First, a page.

I think one of the main things that we’re seeing with this coordinated attack is that the right wing, conservative groups that are pushing these bills are counting on the misinformation and lack of education on behalf of local legislators and their constituents to push these forward. A lot of the work, unfortunately, of doing LGBTQ and trans advocacy is just basic education. And there was a good quote from a trans youth who testified in the Texas legislature saying that she wishes that she didn’t have to educate the legislators on the basics of her existence. It’s almost imposed on us because there’s no one else to do it, who feels that compelled to do it. At times, it involves just ensuring that legislators know stories of their own transgender constituents and how these bills would impact them, pointing out that they are blatantly unconstitutional, and providing that information and documents so that they can reference it.

Both those bills died in the state house in late May. Can you describe to me what that felt like? Did it feel like a victory?

It did very much feel like a victory, yeah. It was a short-held victory but for about a month and seven days, it felt like a victory. There were a record number of anti-LGBTQ bills filed in the session, I have accounts of 33. Of those 33, 13 of them were explicitly anti-trans. [As of July 21, there had been] 50 anti-LGBTQ bills in 2021 in the state of Texas. That’s a record high. Since I first started doing this work, I have not seen that many bills be filed in a single year. 2019 was actually a record low year for anti-LGBTQ legislation and a record year for pro-LGBTQ measures being filed in the state legislature.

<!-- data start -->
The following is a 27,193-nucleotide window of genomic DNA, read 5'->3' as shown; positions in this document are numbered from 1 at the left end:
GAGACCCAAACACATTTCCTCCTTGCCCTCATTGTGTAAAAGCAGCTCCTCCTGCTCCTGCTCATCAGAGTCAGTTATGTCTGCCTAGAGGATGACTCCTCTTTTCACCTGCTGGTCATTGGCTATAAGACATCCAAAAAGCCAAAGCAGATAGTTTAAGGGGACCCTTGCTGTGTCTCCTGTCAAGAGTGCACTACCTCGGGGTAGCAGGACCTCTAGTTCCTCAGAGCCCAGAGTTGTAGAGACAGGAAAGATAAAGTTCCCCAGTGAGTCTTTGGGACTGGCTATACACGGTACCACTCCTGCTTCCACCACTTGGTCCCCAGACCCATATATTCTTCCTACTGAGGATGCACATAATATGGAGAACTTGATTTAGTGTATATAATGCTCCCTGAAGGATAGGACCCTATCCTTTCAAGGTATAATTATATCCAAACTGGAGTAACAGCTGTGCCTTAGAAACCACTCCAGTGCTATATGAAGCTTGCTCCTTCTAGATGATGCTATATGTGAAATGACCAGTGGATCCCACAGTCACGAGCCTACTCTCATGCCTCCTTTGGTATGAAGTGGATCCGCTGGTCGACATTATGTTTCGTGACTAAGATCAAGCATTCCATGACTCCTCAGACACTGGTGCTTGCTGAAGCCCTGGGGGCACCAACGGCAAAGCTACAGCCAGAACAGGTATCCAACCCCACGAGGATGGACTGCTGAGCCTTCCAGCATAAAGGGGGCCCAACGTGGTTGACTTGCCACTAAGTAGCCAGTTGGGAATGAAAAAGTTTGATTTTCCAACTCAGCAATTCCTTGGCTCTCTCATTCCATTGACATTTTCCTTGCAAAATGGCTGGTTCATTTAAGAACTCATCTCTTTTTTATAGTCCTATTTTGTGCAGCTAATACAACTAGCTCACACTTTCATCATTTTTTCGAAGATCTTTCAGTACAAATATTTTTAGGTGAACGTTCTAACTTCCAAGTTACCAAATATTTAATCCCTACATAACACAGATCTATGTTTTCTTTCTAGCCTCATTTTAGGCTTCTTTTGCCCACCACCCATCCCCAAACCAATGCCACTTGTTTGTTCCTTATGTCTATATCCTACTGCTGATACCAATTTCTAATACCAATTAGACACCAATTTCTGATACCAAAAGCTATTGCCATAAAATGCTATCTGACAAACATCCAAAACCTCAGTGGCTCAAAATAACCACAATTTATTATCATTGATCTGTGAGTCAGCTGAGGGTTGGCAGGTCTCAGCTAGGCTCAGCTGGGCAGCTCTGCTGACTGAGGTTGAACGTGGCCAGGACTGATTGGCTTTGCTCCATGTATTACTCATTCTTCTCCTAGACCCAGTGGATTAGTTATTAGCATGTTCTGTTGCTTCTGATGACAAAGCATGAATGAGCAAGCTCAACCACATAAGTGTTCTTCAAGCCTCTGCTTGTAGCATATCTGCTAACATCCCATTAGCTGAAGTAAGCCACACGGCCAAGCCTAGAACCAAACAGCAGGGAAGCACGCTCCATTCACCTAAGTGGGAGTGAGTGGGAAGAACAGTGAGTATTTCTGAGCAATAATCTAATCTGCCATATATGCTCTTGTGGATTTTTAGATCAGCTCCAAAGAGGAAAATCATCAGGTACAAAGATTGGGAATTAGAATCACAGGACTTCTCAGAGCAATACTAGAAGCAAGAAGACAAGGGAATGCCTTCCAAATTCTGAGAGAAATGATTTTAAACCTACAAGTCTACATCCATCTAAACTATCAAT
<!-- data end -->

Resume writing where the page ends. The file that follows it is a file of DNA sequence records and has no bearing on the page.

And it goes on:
The transgender sports bill seems like its coming back to the fore.  And the governor is attempting to build up trans health care restrictions outside the state legislature. So what happens now?

What we know is that if there is any sort of restriction imposed on trans youth and their ability to access health care, whether it be at the legislature, or at the executive level from Governor Abbott, that is a law that simply cannot stand. It is a law that would steal hope, it’s a rule that would steal the hope from thousands of children in the state of Texas and risk their lives and livelihoods in a way that we would most certainly fight back against.